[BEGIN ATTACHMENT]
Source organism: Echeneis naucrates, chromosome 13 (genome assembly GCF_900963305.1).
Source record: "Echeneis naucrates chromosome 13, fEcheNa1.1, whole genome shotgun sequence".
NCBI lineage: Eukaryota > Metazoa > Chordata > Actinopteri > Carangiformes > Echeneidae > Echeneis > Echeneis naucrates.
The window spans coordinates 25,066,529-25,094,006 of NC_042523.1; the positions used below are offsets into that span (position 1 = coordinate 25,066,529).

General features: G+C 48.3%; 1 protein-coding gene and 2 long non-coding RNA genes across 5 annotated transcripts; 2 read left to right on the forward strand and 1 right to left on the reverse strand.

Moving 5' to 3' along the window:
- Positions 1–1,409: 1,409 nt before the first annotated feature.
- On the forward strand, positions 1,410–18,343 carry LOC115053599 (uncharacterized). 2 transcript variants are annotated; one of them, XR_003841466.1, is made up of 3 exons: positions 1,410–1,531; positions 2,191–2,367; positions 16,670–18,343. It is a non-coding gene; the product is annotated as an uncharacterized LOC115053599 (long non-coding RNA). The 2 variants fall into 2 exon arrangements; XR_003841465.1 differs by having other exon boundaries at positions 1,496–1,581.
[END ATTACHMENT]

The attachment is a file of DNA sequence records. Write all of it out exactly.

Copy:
Source organism: Echeneis naucrates, chromosome 13 (genome assembly GCF_900963305.1).
Source record: "Echeneis naucrates chromosome 13, fEcheNa1.1, whole genome shotgun sequence".
NCBI lineage: Eukaryota > Metazoa > Chordata > Actinopteri > Carangiformes > Echeneidae > Echeneis > Echeneis naucrates.
The window spans coordinates 25,066,529-25,094,006 of NC_042523.1; the positions used below are offsets into that span (position 1 = coordinate 25,066,529).

General features: G+C 48.3%; 1 protein-coding gene and 2 long non-coding RNA genes across 5 annotated transcripts; 2 read left to right on the forward strand and 1 right to left on the reverse strand.

Moving 5' to 3' along the window:
- Positions 1–1,409: 1,409 nt before the first annotated feature.
- On the forward strand, positions 1,410–18,343 carry LOC115053599 (uncharacterized). 2 transcript variants are annotated; one of them, XR_003841466.1, is made up of 3 exons: positions 1,410–1,531; positions 2,191–2,367; positions 16,670–18,343. It is a non-coding gene; the product is annotated as an uncharacterized LOC115053599 (long non-coding RNA). The 2 variants fall into 2 exon arrangements; XR_003841465.1 differs by having other exon boundaries at positions 1,496–1,581.